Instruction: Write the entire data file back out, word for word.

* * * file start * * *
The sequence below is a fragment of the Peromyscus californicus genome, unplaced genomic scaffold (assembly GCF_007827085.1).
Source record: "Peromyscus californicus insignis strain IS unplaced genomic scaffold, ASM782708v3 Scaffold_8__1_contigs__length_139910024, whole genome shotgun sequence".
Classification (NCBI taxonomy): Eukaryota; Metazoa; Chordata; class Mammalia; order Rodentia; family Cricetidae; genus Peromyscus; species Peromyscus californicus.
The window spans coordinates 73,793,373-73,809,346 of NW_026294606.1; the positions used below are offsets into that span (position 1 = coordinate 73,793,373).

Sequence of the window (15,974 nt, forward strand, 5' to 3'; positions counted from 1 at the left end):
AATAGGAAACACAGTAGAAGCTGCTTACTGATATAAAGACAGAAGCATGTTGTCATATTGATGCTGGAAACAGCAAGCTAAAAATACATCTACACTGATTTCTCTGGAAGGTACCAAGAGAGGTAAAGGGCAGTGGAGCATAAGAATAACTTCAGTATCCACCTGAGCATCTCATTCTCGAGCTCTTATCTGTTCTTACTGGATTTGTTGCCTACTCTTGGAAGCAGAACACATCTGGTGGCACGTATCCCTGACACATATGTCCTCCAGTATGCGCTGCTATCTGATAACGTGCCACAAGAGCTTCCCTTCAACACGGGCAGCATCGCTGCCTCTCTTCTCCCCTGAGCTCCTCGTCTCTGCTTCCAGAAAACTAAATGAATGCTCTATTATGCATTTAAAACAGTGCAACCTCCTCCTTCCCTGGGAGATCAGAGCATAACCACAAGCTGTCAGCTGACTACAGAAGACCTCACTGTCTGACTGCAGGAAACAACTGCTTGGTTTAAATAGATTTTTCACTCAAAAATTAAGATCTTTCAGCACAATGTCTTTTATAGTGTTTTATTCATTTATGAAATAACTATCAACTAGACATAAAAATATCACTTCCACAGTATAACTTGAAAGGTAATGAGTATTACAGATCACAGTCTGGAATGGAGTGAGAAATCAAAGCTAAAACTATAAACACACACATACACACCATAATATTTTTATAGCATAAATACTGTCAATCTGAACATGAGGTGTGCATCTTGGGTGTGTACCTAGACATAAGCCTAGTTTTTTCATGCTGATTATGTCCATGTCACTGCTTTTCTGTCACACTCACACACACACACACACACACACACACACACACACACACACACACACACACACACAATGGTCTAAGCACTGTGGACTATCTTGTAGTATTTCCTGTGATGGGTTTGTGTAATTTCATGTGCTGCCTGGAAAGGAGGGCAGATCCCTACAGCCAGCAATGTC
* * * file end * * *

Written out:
The sequence below is a fragment of the Peromyscus californicus genome, unplaced genomic scaffold (assembly GCF_007827085.1).
Source record: "Peromyscus californicus insignis strain IS unplaced genomic scaffold, ASM782708v3 Scaffold_8__1_contigs__length_139910024, whole genome shotgun sequence".
Classification (NCBI taxonomy): Eukaryota; Metazoa; Chordata; class Mammalia; order Rodentia; family Cricetidae; genus Peromyscus; species Peromyscus californicus.
The window spans coordinates 73,793,373-73,809,346 of NW_026294606.1; the positions used below are offsets into that span (position 1 = coordinate 73,793,373).

Sequence of the window (15,974 nt, forward strand, 5' to 3'; positions counted from 1 at the left end):
AATAGGAAACACAGTAGAAGCTGCTTACTGATATAAAGACAGAAGCATGTTGTCATATTGATGCTGGAAACAGCAAGCTAAAAATACATCTACACTGATTTCTCTGGAAGGTACCAAGAGAGGTAAAGGGCAGTGGAGCATAAGAATAACTTCAGTATCCACCTGAGCATCTCATTCTCGAGCTCTTATCTGTTCTTACTGGATTTGTTGCCTACTCTTGGAAGCAGAACACATCTGGTGGCACGTATCCCTGACACATATGTCCTCCAGTATGCGCTGCTATCTGATAACGTGCCACAAGAGCTTCCCTTCAACACGGGCAGCATCGCTGCCTCTCTTCTCCCCTGAGCTCCTCGTCTCTGCTTCCAGAAAACTAAATGAATGCTCTATTATGCATTTAAAACAGTGCAACCTCCTCCTTCCCTGGGAGATCAGAGCATAACCACAAGCTGTCAGCTGACTACAGAAGACCTCACTGTCTGACTGCAGGAAACAACTGCTTGGTTTAAATAGATTTTTCACTCAAAAATTAAGATCTTTCAGCACAATGTCTTTTATAGTGTTTTATTCATTTATGAAATAACTATCAACTAGACATAAAAATATCACTTCCACAGTATAACTTGAAAGGTAATGAGTATTACAGATCACAGTCTGGAATGGAGTGAGAAATCAAAGCTAAAACTATAAACACACACATACACACCATAATATTTTTATAGCATAAATACTGTCAATCTGAACATGAGGTGTGCATCTTGGGTGTGTACCTAGACATAAGCCTAGTTTTTTCATGCTGATTATGTCCATGTCACTGCTTTTCTGTCACACTCACACACACACACACACACACACACACACACACACACACACACACACACACACACAATGGTCTAAGCACTGTGGACTATCTTGTAGTATTTCCTGTGATGGGTTTGTGTAATTTCATGTGCTGCCTGGAAAGGAGGGCAGATCCCTACAGCCAGCAATGTC